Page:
Photo: Lockheed Martin
Canada’s plan to consider ditching its order for American F-35 Joint Strike Fighters will have huge military and political repercussions.First Canada must choose between the fifth-generation F-35 and various foreign early generation jet fighters to replace its ageing CF-18 fleet.
Canada had narrowed its options down to the Dassault Rafale, British Aerospace Eurofighter, Saab Gripen, and the Boeing F-18 F/A Super Hornet.
Ditching the U.S.model could lead to interoperability issues, however, between Canadian and U.S. forces. Jacob Stokes from the centre for a New American Security told us this ability to communicate over shared platforms aboard the F-35 will have to be accomplished in other ways.
“Those problems can be overcome later with retrofitting and other interoperability programs, but such retrofits are never going to be as easy as flying the same planes,” Stokes says by email. “The question then becomes, is the retrofit cheap enough to justify going with another model, or do you simply bypass the need for high level of interoperability?”
But those are just military questions. From a political angle, Canada’s choice could be even more explosive.
The U.S. and Canada have done a pretty spectacular job of working together over the years despite a fair share of deep differences, but the news that Canada is looking at non F-35 fighters sent ripples through defence communities in the U.S. and around the world.
Photo: Wikimedia Commons
Canada’s defence spending has increased from about $13 billion in 1999 to nearly $25 billion in 2012, giving lots of business to Lockheed Martin, Boeing, General Dynamics, and more.
It’s a far cry from the more than $700 billion spent every year by the U.S., but few Canadians want to compete with the States on that front.
The cost is clearly a concern, but to many Canadians the price comes second to concerns that their country is getting bullied by the U.S. and being forced to share a warmongering path they have no interest in pursuing.
Canada was given a $9 billion estimate on the batch of F-35 they ordered from Lockheed, which ballooned up to $40 billion over the life of the plane. An amount not exactly twice the country’s entire defence budget, but pretty close. If Canada does officially reject the F-35 and the units do not get picked up elsewhere, the plane will become even more costly for every other country signed up to buy them.
Larry Birns, Director of Washington-based of Council on Hemispheric Affairs says the impact of Canada’s potential F-35 refusal is bigger than anyone can actually say at the moment.
Photo: Wikimedia Commons
Birns explains, “Canadian politics are much more polarised than U.S. politics — there is a … movement in Canada and people who belong to that movement who accuse the U.S. of being warmongers, and who don’t like deals with the U.S.”
“You have a lot of elements at work here.” Birns continued via a phone interview. “It’s all part of a push-pull arrangement. Where we are right now the decision has been made to move back the [F-35] commitment and it may even be more drastic than we think.”
How drastic no one can say, but not only will Lockheed Martin and the U.S. have to make the F-35 far more palatable to the majority of Canadian voters, they’ll now have to compete with other contractors.
No doubt sales reps for foreign companies will be doing everything they can to make the F-35 Joint Strike Fighter look even less attractive to Canadian defence officials.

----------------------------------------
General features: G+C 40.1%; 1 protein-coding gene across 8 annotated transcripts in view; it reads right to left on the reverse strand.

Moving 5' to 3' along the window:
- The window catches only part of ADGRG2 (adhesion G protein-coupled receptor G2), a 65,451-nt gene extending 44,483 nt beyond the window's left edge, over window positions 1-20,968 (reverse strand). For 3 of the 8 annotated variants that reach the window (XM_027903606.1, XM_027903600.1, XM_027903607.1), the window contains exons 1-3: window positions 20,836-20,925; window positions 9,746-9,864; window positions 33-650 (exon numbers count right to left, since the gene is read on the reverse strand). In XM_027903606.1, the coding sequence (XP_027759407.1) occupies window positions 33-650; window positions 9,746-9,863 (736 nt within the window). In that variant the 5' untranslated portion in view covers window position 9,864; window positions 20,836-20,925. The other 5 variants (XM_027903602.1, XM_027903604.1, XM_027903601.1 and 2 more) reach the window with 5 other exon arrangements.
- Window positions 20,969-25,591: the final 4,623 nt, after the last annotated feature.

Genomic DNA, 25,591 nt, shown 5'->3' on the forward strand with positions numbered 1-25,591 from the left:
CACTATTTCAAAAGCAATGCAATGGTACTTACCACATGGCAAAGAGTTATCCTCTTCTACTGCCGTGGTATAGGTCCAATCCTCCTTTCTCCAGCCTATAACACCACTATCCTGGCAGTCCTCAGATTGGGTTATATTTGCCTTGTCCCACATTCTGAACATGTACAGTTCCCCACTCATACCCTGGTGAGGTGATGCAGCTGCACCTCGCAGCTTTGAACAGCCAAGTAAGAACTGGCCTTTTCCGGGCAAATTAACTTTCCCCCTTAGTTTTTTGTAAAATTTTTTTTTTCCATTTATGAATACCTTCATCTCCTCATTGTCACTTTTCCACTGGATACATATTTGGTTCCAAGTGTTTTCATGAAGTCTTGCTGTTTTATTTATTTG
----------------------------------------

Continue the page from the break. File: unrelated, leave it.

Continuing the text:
As Canada weighs its other fighter options, we’ve analysed what they’re likely looking at to replace the high-profile, high-tech, and highly-expensive F-35.
The following slides offer a look at the most likely contenders.
The Gripen also has air refueling capabilities, a must for Canada, and mounts any NATO weapon or piece of electronics
With increased fuel capacity, a more powerful engine, cutting-edge (AESA) radar, helmet optics and a beefier weapons payload — the Saab is fit to take on the F-35
Ditching stealth the Saab has far more flexibility in weapons mounting and offers far more versatility that the F-35
Saab jets are designed to operate without a proper air base and can take off and land on 800 meters of two laned snow covered highway
At well under $100 million apiece and the lowest operating cost of any fighter in the world at $4,700 an hour the Gripen is cost-effective and competent
The Rafale is equipped to receive many types of weapons and has 14 points of attachment and two 30mm cannons
Capable of speeds up to Mach 1.8 and a range of 2300 miles the Rafale combines the best of both the Saab and the Eurofigther
At up to $125 million apiece and $16,500 an hour to operate, the Rafale is used only by France who manufactures it and India
The other F-35 alternative is the F/A-18 Super Hornet — a multirole fighter capable of Mach 1.8 that is really just an upgrade from Canada's current CF-18 Hornet fleet
The Super Hornet would have the advantage of a low learning curve as Canada's pilots are already fluent in the Hornet
Withe AESA radar and cutting-edge avionics the F-18 Super Hornet is a true 4.5 generation fighter -- not 5th gen. like the F-35, but also fewer maintenance and design issues
All that aside — the F-18 is an old design, lacks agility, and is restricted to a 1,300 mile combat range
On top of its $67 million per plane cost the Super Hornet runs anywhere from $11,000 to $24,000 per hour to fly
In addition to its 5th generation stealth capabilities — Lockheed says the F-35 will be the most effective air-to-air and air-to-ground fighter ever produced
The F-35 combines cutting edge avionics with a helmet mounted display system that brings a whole new level of interaction between pilot and plane
Once all its problems are addressed the cheapest F-35 will run $150 million plus and the cost of maintenance is still not really known — cost per hour of operation will run from $21,000 to $31,000
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